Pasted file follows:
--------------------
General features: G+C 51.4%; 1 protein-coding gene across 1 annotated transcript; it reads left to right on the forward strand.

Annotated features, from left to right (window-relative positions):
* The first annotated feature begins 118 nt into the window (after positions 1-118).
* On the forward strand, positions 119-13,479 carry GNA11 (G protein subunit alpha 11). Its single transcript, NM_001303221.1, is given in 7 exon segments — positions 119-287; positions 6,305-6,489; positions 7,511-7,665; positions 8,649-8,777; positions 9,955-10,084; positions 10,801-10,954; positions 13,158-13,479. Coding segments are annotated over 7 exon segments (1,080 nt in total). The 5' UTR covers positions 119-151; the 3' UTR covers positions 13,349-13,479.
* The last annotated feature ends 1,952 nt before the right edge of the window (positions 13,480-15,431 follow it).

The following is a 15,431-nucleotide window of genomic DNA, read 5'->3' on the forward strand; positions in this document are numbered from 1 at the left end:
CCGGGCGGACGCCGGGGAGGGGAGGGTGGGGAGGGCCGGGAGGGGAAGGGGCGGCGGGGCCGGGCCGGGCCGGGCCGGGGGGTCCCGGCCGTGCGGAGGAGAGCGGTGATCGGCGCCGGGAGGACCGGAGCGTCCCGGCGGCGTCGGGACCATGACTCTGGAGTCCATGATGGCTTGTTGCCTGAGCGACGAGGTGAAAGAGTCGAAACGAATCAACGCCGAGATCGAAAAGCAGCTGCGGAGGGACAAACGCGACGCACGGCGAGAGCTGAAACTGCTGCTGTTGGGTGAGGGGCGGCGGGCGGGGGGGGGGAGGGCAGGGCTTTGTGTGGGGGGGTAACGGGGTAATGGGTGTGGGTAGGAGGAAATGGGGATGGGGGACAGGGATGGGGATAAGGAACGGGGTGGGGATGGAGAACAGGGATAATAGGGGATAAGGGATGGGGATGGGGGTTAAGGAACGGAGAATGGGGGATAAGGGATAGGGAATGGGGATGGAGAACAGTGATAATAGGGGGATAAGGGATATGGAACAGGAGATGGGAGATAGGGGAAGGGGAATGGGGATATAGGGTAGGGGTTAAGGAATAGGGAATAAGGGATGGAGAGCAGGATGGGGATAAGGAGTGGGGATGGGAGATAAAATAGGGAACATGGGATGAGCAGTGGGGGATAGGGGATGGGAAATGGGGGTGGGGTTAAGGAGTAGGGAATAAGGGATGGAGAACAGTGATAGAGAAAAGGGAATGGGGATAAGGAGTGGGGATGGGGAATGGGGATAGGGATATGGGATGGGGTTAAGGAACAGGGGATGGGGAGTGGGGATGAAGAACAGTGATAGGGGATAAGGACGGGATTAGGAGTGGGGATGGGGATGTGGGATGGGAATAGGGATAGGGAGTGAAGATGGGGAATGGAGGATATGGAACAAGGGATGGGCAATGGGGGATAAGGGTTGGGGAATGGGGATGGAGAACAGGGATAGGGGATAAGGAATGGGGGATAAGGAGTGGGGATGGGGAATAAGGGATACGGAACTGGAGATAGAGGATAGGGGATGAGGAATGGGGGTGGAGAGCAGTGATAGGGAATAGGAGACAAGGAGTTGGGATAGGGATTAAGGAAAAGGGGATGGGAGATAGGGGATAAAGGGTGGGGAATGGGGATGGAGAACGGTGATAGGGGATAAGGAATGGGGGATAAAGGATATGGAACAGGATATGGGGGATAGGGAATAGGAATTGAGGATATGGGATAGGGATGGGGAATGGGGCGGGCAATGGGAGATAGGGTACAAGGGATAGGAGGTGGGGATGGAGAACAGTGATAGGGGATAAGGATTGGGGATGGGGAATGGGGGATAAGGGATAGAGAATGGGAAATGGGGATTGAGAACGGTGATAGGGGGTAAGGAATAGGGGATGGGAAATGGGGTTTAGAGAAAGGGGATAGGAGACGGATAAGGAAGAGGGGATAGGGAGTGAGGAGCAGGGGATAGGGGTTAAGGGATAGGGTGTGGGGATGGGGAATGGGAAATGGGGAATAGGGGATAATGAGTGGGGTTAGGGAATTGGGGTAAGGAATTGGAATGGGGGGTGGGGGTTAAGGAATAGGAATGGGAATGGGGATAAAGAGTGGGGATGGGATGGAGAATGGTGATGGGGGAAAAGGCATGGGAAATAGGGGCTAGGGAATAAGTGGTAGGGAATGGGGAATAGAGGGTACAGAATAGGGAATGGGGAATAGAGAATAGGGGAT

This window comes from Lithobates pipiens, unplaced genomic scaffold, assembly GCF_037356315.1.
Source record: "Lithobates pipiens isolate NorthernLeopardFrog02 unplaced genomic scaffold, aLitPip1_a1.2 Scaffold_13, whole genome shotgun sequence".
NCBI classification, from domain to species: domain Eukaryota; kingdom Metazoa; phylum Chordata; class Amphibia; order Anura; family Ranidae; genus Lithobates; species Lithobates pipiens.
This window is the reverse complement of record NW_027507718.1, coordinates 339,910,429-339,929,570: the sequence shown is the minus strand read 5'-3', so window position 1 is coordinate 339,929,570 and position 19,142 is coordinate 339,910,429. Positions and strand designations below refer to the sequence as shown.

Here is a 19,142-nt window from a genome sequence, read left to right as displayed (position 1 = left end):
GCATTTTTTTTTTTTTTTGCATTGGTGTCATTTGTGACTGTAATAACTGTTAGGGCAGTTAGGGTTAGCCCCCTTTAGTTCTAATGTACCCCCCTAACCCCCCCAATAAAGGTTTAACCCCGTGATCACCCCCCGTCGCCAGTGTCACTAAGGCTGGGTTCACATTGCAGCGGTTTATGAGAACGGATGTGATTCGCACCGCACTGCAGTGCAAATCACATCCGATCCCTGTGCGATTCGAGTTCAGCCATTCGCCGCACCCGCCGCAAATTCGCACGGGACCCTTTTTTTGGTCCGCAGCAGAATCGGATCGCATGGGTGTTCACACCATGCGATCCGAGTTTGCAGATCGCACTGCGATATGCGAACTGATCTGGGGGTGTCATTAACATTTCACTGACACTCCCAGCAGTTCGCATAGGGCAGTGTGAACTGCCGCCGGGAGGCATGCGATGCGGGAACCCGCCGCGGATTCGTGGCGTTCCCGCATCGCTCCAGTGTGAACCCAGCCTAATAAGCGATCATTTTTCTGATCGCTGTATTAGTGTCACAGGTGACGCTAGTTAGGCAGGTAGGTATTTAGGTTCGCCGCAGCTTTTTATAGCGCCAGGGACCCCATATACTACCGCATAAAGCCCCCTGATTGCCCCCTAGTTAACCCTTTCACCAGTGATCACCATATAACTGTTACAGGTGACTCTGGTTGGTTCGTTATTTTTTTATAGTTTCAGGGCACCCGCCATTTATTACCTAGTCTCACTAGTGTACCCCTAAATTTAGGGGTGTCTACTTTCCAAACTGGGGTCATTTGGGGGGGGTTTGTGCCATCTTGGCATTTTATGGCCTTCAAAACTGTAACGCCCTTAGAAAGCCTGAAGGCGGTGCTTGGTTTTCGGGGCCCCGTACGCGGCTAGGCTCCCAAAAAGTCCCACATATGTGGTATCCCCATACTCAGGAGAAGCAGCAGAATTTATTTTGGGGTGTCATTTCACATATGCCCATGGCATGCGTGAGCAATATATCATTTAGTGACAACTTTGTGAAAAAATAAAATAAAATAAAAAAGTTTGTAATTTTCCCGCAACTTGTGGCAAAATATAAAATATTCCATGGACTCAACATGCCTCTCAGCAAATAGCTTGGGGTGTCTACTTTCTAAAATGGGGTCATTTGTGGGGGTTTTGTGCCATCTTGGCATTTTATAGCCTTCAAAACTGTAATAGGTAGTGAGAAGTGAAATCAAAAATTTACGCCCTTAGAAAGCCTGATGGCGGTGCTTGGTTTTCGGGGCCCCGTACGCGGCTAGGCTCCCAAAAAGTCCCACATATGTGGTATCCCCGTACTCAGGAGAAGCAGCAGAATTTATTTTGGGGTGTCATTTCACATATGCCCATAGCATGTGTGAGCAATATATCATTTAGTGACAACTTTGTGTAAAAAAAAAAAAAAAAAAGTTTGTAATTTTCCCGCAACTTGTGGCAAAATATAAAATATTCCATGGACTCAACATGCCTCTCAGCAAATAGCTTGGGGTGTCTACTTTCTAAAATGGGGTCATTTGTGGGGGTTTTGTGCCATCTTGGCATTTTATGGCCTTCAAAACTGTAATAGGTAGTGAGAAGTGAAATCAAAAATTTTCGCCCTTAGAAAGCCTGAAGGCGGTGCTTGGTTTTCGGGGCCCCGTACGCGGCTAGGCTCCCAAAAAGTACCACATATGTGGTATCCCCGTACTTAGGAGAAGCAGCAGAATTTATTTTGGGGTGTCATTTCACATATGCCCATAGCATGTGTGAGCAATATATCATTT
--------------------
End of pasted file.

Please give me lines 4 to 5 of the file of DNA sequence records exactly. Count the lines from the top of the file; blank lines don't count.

* On the forward strand, positions 119-13,479 carry GNA11 (G protein subunit alpha 11). Its single transcript, NM_001303221.1, is given in 7 exon segments — positions 119-287; positions 6,305-6,489; positions 7,511-7,665; positions 8,649-8,777; positions 9,955-10,084; positions 10,801-10,954; positions 13,158-13,479. Coding segments are annotated over 7 exon segments (1,080 nt in total). The 5' UTR covers positions 119-151; the 3' UTR covers positions 13,349-13,479.
* The last annotated feature ends 1,952 nt before the right edge of the window (positions 13,480-15,431 follow it).